News

Museum wins state humanities award

The Museum of the Mississippi Delta has been named by the Mississippi Humanities Council as the recipient of a Public Humanities Award.

Cheryl Thornhill, the museum’s director, said everyone at the museum is excited about the honor.

“Our award, the Humanities Partner Award, recognizes an individual or organization that has collaborated with the council to broaden its scope and reach new audiences,” Thornhill said.

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MUSEUM CELEBRATING CHRISTMAS AS IT WRAPS UP A SUCCESSFUL YEAR

Season’s greetings from the Museum of the Mississippi Delta. If you need to get in the Christmas spirit or just want a place to bring your friends and family, come on by. Our “Festival of Trees” exhibit is the largest we’ve ever had in our five-­year history — 23 and counting. We were delighted to welcome back our friends who have joined us for many years and introduce some new participants, including The Greenwood Commonwealth and Mount Zion Missionary Baptist Church. There are whimsical trees such as a Dr. Seuss tree from the Greenwood-­Leflore Public Library to traditional trees from Altrusa International of Greenwood and the Greenwood Garden Club. There are patriotic trees from the DAR and UDC. There are highly­creative trees from TurnRow Books, ArtPlace Mississippi and Greenwood Leflore Recycling to a scientifically decorated tree by Phillip Lawes' students from Mississippi Delta Community College.

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MUSEUM FUNDRAISER GALA SET FOR SEPT. 8

The Museum of the Mississippi Delta will hold its fall gala Sept. 8 at the Episcopal Church of the Nativity.

This year’s gala will honor Mr. and Mrs. Robert C. Hardeman for contributions in philanthropy and Staplcotn for contributions in leadership.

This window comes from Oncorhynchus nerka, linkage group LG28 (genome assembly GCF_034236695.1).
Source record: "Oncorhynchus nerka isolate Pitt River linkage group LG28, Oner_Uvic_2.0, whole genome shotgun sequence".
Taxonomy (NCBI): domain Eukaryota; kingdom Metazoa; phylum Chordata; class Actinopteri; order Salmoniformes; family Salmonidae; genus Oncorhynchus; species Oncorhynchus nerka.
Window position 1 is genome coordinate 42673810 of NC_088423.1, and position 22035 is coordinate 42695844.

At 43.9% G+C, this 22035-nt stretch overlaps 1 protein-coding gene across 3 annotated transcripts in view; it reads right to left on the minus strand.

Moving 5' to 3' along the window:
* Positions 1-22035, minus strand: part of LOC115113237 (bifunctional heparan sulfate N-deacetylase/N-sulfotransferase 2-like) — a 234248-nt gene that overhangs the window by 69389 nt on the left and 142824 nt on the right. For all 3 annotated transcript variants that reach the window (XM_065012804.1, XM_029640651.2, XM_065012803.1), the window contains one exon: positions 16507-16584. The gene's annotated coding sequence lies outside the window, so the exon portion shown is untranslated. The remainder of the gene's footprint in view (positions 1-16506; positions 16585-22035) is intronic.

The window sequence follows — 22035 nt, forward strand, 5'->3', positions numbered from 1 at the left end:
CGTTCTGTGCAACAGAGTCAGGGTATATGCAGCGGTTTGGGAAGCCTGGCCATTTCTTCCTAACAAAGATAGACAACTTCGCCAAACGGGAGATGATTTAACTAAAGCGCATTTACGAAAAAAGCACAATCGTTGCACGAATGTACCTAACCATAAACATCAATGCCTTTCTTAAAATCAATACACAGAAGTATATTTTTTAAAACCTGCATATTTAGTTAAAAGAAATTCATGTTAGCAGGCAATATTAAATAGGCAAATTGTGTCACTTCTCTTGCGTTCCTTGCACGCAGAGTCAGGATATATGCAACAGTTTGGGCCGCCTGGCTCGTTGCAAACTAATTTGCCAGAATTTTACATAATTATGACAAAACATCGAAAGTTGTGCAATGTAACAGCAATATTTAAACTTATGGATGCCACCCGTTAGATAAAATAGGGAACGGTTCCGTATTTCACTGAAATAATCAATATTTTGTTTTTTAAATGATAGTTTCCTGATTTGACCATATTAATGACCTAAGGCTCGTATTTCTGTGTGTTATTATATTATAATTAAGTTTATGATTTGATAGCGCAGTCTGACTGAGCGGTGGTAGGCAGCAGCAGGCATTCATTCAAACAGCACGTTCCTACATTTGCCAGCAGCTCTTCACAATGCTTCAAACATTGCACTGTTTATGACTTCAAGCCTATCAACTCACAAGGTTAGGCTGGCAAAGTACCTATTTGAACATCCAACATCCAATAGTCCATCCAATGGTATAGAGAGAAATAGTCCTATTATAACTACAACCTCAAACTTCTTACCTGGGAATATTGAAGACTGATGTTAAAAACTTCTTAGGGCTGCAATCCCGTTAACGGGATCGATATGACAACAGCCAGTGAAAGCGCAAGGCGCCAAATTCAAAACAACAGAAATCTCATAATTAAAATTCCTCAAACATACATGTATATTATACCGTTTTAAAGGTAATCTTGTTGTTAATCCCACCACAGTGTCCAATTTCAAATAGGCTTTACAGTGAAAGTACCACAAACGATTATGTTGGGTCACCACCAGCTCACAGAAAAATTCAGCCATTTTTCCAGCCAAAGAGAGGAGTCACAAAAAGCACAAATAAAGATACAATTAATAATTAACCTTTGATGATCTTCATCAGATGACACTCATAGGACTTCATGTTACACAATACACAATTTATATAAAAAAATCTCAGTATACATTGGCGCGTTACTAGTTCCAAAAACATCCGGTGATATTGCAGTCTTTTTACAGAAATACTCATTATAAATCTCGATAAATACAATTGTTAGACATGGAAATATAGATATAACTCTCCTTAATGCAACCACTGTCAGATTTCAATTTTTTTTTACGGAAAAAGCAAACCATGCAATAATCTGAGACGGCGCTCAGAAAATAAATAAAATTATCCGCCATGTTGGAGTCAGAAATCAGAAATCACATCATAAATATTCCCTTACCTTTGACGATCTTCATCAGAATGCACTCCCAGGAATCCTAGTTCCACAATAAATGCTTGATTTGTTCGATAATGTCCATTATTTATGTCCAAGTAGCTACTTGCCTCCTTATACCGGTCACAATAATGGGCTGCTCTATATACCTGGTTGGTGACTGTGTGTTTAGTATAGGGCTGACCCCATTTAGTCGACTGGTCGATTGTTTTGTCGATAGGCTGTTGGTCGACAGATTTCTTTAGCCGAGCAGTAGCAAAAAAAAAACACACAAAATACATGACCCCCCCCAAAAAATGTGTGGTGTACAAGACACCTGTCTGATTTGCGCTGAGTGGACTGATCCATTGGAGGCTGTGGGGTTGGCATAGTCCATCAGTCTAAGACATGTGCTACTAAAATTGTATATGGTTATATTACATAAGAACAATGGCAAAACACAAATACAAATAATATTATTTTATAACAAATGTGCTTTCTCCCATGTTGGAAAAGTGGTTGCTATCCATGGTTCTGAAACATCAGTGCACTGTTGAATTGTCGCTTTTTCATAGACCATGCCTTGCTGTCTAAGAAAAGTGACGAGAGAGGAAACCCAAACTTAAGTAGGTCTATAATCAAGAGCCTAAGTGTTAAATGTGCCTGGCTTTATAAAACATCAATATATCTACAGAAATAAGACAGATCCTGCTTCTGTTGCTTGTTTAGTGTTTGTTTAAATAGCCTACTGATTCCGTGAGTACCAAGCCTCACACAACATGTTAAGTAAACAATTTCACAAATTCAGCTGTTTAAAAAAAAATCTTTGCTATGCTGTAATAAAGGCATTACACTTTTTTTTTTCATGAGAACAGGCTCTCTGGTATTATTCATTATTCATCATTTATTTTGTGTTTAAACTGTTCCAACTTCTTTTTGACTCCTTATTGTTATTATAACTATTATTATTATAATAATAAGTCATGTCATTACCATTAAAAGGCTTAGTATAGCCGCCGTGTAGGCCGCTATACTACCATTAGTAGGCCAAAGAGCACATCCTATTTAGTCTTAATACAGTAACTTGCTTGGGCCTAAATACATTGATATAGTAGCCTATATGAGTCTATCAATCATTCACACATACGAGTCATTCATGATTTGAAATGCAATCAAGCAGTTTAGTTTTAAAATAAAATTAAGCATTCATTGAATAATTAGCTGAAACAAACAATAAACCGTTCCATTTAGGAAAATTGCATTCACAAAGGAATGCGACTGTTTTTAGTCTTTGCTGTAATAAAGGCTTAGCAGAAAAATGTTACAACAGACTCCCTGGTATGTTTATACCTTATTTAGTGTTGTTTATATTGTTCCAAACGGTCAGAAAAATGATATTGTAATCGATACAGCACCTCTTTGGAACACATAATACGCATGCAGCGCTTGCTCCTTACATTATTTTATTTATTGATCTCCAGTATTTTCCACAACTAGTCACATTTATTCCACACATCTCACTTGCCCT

This is the major fundraiser for the museum, formerly Cottonlandia Museum, which celebrates the history of the Delta with exhibits of artwork and artifacts related to culture, local history and agriculture.

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MUSEUM WILL HOLD EXHIBIT IN HONOR OF LATE ART ENTHUSIAST

Jess Pinkston was a larger-­than-­life individual. His passing on July 23 at the age of 89 has left a hole in many hearts, including mine.

When I moved here and became the executive director the Museum of the Mississippi Delta in fall 2009, he and his companion, Sally Belle, were some of the first people I got to know. They took me under their wing, showed me around, introduced me to many people and made sure I was feeling welcome here in the Delta. He always made sure I had some place to go on holidays, especially Thanksgiving, and would invite me to join his wonderful, delightful, ever-­growing family. I felt honored.

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MUSEUM RESEARCHING THE LIFE OF GREENWOOD LEFLORE

Greenwood Leflore has long been a controversial figure in Mississippi history.

On one hand, he was a successful entrepreneur taking after his father, Louis LeFleur — or LeFlau as is in some records — who taught him how to run a business. Louis managed an inn along the Natchez Trace at French Camp and was also, along with his brother, Michael, resident traders with the Choctaw Indians in the late 18th century. On the other hand, his was held in disdain for signing the Treaty of Dancing Rabbit Creek in 1830 that removed the Choctaws to Oklahoma, or so the story goes.

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